Magi Mike's Blog

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Charlotte Higgins on America’s New Cicero

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Barack Obama’s speeches are much admired and endlessly analysed. The sheer numbers of people who have heard him speak live set him apart from his rivals, recalling the politics of ancient Athens, where the public speech given to ordinary voters was the motor of politics, and where the art of rhetoric matured alongside democracy.

But, says Charlotte Higgins—author of a Short Book on how Ancient Greece has shaped our world—in an article in The Guardian, 26 November, 2008, one of their most interesting aspects is the enormous debt they owe to the oratory of the Romans, and, through sermons, the church, which taught the rhetorical tradition of the ancients as practically useful to its aims, while destroying most of the rest of classical tradition. To understand the next four years of American politics, we will need to understand something of the politics of ancient Greece and Rome. The Greeks and Romans discovered all there was to know about rhetoric, and they put a name to most of the devices it used.

Unlike most politicians who make a point of dumbing down the content of their addresses, Obama’s speeches respect the intelligence of their audience. The adjective used to describe Obama’s oratorical skill is “Ciceronian”. Cicero, the outstanding Roman politician of the late republic, was the greatest orator of his time, and one of the greatest in history, though, more immediately, Obama looks to Lincoln, Roosevelt and King.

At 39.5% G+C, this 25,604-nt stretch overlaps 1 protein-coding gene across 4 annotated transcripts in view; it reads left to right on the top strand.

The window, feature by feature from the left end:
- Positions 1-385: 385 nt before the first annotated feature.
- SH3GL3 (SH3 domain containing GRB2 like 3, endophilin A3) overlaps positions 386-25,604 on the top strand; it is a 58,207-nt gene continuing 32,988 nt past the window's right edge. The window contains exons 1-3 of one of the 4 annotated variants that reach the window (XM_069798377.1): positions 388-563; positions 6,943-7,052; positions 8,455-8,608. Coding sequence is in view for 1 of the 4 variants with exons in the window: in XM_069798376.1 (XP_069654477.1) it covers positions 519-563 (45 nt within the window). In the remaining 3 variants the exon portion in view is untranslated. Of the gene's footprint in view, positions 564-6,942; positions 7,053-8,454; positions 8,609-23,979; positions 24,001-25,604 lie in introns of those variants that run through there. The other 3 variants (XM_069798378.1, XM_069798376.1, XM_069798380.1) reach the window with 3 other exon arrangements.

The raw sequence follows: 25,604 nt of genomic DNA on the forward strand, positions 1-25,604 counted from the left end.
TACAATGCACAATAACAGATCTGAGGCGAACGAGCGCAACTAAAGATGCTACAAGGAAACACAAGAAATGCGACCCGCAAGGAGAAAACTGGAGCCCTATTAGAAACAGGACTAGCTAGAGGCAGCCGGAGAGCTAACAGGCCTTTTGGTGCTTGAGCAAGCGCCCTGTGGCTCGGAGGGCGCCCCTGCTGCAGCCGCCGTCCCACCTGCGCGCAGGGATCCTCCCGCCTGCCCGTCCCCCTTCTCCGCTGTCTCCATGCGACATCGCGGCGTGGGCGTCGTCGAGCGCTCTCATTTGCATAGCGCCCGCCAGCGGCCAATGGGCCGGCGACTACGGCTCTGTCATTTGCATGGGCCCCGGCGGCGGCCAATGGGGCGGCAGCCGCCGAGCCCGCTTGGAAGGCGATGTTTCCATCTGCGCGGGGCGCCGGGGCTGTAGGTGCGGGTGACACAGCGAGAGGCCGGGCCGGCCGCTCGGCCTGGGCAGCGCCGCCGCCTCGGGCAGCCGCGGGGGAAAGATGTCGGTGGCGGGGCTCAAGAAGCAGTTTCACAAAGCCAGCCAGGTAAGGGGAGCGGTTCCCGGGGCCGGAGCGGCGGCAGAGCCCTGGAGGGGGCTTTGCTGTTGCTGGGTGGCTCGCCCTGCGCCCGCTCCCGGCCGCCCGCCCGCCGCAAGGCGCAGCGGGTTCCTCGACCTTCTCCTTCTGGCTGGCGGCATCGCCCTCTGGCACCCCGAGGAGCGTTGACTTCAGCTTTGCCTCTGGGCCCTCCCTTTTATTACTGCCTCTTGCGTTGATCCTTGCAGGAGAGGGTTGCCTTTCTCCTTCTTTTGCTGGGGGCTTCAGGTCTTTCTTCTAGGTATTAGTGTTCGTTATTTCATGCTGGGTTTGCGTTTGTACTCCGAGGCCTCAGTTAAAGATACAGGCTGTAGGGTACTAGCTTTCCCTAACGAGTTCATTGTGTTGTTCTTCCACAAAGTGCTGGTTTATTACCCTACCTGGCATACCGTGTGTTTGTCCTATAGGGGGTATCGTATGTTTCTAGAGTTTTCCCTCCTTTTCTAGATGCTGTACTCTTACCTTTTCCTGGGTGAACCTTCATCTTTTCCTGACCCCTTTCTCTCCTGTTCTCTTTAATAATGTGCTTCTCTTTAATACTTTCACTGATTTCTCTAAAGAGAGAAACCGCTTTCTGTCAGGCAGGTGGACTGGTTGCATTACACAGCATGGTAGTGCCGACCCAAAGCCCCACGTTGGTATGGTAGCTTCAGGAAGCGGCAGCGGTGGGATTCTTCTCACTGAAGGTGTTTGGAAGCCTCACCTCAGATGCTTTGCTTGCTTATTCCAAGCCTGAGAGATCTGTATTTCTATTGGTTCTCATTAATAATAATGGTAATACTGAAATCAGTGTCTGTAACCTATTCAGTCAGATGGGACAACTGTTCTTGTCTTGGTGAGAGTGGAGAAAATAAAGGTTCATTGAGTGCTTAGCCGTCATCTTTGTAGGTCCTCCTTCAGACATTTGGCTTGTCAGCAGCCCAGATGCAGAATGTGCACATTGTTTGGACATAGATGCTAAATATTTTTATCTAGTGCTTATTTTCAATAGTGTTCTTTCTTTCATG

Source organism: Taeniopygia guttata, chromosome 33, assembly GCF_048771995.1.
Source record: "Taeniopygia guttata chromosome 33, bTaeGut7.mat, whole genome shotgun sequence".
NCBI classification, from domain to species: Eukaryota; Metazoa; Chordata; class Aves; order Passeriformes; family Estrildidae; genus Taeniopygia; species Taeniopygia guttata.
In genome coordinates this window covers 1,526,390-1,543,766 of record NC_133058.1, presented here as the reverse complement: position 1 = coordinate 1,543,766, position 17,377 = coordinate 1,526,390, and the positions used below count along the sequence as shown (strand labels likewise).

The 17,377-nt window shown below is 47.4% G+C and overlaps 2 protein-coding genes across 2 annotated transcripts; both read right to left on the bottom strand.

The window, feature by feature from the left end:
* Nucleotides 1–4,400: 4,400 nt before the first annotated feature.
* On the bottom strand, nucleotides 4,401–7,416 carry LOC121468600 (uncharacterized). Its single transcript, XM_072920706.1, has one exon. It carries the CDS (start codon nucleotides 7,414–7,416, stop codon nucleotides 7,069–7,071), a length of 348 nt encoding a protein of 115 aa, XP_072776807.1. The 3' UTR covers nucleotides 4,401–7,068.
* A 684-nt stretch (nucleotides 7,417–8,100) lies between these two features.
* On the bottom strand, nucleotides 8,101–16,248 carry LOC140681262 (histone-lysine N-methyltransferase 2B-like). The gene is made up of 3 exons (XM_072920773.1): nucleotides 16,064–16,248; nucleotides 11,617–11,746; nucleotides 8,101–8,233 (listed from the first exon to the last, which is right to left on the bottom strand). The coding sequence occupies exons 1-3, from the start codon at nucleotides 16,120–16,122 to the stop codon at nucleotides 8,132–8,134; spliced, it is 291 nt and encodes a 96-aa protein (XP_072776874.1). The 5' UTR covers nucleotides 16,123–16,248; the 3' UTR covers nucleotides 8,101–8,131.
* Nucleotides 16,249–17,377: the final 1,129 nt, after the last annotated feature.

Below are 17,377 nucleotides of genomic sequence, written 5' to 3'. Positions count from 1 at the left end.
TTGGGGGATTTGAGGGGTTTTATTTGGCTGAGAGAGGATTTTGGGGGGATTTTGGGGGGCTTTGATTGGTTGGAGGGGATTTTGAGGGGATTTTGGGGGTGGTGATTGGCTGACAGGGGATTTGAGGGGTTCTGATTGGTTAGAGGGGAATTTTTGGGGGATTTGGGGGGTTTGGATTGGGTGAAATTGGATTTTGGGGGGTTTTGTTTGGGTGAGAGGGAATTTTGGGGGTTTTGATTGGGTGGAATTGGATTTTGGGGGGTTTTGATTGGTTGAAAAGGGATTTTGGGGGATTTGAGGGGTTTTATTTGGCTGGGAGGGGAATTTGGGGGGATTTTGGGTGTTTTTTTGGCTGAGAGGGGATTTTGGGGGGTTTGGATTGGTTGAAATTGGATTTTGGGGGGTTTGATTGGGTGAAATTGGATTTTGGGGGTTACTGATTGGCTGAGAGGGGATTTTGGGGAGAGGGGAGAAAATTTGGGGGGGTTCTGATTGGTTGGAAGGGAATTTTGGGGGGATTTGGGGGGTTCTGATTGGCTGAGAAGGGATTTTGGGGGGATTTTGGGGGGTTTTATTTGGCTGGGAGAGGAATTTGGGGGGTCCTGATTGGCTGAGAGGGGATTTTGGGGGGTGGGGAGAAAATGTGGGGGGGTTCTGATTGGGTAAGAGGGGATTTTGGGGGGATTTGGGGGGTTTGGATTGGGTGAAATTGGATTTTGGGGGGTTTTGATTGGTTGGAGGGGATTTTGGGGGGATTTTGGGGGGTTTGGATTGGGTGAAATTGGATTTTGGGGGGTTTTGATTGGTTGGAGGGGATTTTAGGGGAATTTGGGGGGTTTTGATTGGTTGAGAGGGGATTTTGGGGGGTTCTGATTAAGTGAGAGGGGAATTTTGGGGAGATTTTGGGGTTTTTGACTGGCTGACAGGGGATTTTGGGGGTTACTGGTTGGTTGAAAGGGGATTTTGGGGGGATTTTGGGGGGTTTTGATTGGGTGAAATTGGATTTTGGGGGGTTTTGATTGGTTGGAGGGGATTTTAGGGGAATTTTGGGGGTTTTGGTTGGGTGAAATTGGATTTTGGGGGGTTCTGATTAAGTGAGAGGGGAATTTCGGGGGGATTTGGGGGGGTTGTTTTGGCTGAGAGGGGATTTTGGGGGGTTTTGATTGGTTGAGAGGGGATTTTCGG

Winston Churchill recommends it!

Winston Churchill recommends it!

Like Cicero, Obama is a lawyer. Like Cicero, Obama entered politics without family backing or a military record, in contrast to his rivals McCain and the Clintons who had one or the other. Like Cicero, Obama is a writer of enormous accomplishment—Dreams From My Father, Obama’s first book, will surely enter the American literary canon, Higgins says. In the intricacies of speechifying, Obama recalls Cicero—Obama knows and uses them, too. Like Cicero, Obama likes “tricola”, the linking of three words or phrases, as in Caesar’s veni, vidi, vinci. In his 4 November speech, Obama said, “Our campaign… began in the backyards of Des Moines and the living rooms of Concord and the front porches of Charleston”, which is a tricolon. In the 2004 Democratic convention speech, Obama used the technique of “praeteritio”—drawing attention to a subject by not discussing it. Higgins notes that Obama excels in the projection of ethos. In his book On The Orator, a book which aspiring politicians must read now, surely, he argues that real eloquence can be acquired only if the speaker has attained the highest state of knowledge—“otherwise what he says is just an empty and ridiculous swirl of verbiage”.

The true orator is one whose practice of citizenship embodies a civic ideal—whose rhetoric is not empty, as McCain tried to imply, but is the deliberate, rational, careful organiser of ideas and argument that propels the state forward safely and wisely. Higgins asks finally, “Can Obama’s words translate into deeds?”.

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Written by mikemagee

1 December, 2008 at 4:44 pm

Posted in Politics

Tagged with , ,

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